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Tuesday, July 01, 2008

Obama and Bill Clinton finally speak

By NEDRA PICKLER, Associated Press Writer

WASHINGTON (AP) - The silence between Barack Obama and Bill Clinton has been broken, with the Democratic White House hopeful on Monday asking the former president to campaign for him during their first conversation since the heated primary.

Bill Clinton was often Obama's harshest Democratic critic, trying to bring down the Illinois senator as his candidacy surpassed former first lady Hillary Rodham Clinton's. While Hillary Clinton has begun to help Obama by encouraging her supporters and fundraisers to back his campaign, a chill remained between the last Democratic president and the man running to be the next one.

Obama spokesman Bill Burton said Obama is honored to have the former president's support.

"He has always believed that Bill Clinton is one of this nation's great leaders and most brilliant minds, and looks forward to seeing him on the campaign trail and receiving his counsel in the months to come," Burton said.

Clinton spokesman Matt McKenna said the former president renewed his offer—expressed in a one-sentence statement last week—to do whatever he can to ensure Obama wins the presidency.

"President Clinton continues to be impressed by Senator Obama and the campaign he has run, and looks forward to campaigning for and with him in the months to come," McKenna said. "The president believes that Senator Obama has been a great inspiration for millions of people around the country and he knows that he will bring the change America needs as our next president."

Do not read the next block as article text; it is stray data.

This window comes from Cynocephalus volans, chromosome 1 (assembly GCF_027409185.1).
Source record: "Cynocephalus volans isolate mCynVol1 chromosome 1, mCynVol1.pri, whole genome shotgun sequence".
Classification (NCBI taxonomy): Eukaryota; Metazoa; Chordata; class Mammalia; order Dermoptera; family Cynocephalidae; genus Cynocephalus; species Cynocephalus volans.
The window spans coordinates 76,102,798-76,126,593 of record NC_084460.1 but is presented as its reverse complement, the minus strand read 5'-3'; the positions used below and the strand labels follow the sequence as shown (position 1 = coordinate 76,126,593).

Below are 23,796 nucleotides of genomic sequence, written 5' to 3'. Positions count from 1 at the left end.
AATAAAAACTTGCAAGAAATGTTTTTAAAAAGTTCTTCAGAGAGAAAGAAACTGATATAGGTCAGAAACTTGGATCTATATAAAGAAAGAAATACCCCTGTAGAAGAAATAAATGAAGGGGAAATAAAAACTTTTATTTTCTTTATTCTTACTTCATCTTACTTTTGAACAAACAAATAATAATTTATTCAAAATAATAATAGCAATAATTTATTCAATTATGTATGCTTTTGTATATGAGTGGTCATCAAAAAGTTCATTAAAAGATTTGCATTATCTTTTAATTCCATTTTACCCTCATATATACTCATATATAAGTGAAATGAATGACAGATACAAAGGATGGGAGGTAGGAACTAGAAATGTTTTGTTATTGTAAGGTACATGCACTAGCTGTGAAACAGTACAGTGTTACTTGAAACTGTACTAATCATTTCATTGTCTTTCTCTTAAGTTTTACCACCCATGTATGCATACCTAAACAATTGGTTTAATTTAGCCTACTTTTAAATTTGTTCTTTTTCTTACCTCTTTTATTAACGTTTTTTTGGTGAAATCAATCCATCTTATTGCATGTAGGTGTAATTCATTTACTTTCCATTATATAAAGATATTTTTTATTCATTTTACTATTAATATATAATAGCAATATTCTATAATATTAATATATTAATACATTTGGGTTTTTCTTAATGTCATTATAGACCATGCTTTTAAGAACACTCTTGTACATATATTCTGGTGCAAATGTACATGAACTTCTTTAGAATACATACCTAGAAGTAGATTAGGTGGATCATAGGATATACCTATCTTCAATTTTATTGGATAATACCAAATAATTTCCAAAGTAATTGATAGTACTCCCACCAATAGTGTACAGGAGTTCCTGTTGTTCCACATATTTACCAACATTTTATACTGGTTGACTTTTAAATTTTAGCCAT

Obama spokesman Robert Gibbs said the senator called Clinton after Obama landed in Missouri Monday morning, and they spoke for about 20 minutes. Gibbs said Obama asked Clinton to campaign with him and on his own.

Bill Clinton was in Europe last week and did not attend last Friday's rally with his wife and Obama in the symbolic town of Unity, N.H. Obama said it was appropriate that he appear alone with his former rival since they waged a historic race between a black man and a woman.

Bill Clinton was an outspoken critic of Obama during the primaries. He said Obama's opposition to the Iraq war was a "fairy tale" and raised questions about whether the first-term Illinois senator had the experience to lead the country. During one debate Obama snapped at Hillary Clinton, "I can't tell who I'm running against sometimes."


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